I’m going to out one company that does this all the time. I have no problem doing it because they’re old school, and I am 100%t certain they’re underserving their customers and the podcast community. It is BlogTalkRadio. They put their name in the author field, “It’s a BlogTalkRadio show.” They will try to sell you, if you’re their customer, on the idea that they have a big name and people look for BlogTalkRadio, and therefore they’re going to find you. The problem is they’re replacing your own name. When people know you and are searching your name, you’re not going to come up.

 

They’re not doing their job of promoting you, and you’re paying them. I find a huge problem with companies that do that if you’re paying them. If they are like iHeart, it’s sponsoring all of those shows. iHeart, Wondery, or any of those is the one who’s responsible for them. They don’t necessarily have to think about it. They don’t always make that mistake. They do because they want the famous star they paid a lot of money for who’s hosting the show to show up. They do know better for some shows. They do that.

The second field is the show title field or the name of your show. That figures into the search. To me, this is not a very important field in terms of discoverability. You need to have your show title in that field. If people know the title of your show, they’re going to find it. You’ve already raised awareness with that person. They’re going and searching on your show. That’s easy.

I want to clarify. If you are constrained by BlogTalkRadio or any of those companies that are stealing your authority in the author name field, you need to insist on putting your name in the title. This goes against everything that we teach here. It’s not good practice. It’s too much vanity and ego. It doesn’t play as well. However, because your search is messed up by the algorithm by the fact that they’re stealing the author field for you, you need to have that your name in the title. It should be whatever the show name is with and your name as the host, you should make them do that if you’re in that situation. If you’re not, don’t do it. It’s redundant, and you’re wasting character space.

Like we mentioned, three key fields figure into the search bar and the search algorithm in your listening app. Here’s the most important one. Honestly, it’s a real critical one that I can’t emphasize this point enough and is often overlooked. It’s the description field, the description of your show. I can’t tell you how many podcasters I come across who have been podcasting for many years. We have a new customer in Podetize who’s been podcasting for fourteen years. He had no idea of this. I’m sure when he started, it was a different day, and things have worked differently. That’s fine.

Show descriptions are the one thing that really makes a difference. Click To Tweet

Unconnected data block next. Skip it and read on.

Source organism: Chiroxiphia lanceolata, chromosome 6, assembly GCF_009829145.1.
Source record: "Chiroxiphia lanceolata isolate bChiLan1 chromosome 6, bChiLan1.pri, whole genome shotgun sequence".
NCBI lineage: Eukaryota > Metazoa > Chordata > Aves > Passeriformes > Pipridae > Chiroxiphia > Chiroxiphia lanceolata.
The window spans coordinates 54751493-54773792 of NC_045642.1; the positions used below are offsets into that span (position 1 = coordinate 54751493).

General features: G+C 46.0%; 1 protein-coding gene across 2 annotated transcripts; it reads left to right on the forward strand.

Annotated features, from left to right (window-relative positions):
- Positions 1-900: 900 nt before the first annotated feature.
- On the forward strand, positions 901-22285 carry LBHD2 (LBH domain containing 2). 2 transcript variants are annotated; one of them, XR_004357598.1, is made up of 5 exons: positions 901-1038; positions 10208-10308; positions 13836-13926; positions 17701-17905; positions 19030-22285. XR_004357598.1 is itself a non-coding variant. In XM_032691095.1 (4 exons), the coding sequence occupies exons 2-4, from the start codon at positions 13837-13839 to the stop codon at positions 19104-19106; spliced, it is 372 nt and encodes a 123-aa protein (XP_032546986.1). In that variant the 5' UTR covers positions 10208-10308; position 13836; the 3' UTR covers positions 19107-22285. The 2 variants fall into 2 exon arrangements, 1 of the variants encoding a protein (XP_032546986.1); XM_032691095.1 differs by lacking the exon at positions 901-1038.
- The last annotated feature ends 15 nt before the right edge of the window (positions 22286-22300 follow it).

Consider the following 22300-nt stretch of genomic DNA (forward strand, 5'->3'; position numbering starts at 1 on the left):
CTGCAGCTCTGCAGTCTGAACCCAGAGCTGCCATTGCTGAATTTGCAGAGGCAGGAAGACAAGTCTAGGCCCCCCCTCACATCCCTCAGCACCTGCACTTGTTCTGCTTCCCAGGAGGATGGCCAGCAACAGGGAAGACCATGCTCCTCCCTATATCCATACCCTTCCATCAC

In all fairness, that’s true because when we started, it was only 400 characters. It was very different back then.

There’s a reason why we start a new podcast every year so that we know what’s working now. We’re not just talking about what worked decades ago. This is a good wake-up call even to seasoned and incredibly experienced podcasters. You got to make sure you’re aware of things that have changed so you don’t miss out on a big opportunity. That is how the show description represents a huge opportunity for every podcaster. If you have a 1 or 2 sentence description or anything relatively small, like a paragraph or two, read because we’re about to blow your mind.

This is 4,000 characters. That’s a lot of space. I could do it for about 10 minutes and fill 4,000 characters. It’s a lot of words. This is critically important that you are utilizing the maximum amount. You are optimizing your ability to be discovered. That’s why this is such an extremely critical path item for show discoverability.

I want to point an emphasis here that your podcast description is 4,000 characters, including spaces, not words. I don’t want you to fear, “That’s a chapter of a book.” Those of you that are hosted on Anchor, sorry, you’re out of luck. For some reason, Anchor and a couple of other hosting platforms are limiting your description to 650 characters. In our opinion, those platforms are also doing you a disservice because they’re not allowing you to use all the characters available to you.

FYB 182 | Podcast Show Descriptions
Podcast Show Descriptions: The show description represents a huge opportunity for every podcaster.

 

Any modern podcast host should be allowing you 4,000 characters because that is what the ecosystem of podcasting allows. Let’s face it. This limitation is governed by Apple. Apple opened it up to 4,000 characters a few years ago, and you should be using all of them because this gives you the best opportunity for your show to come up in more searches when people are searching again on what’s in it for them and what they’re looking for in their podcast listening app.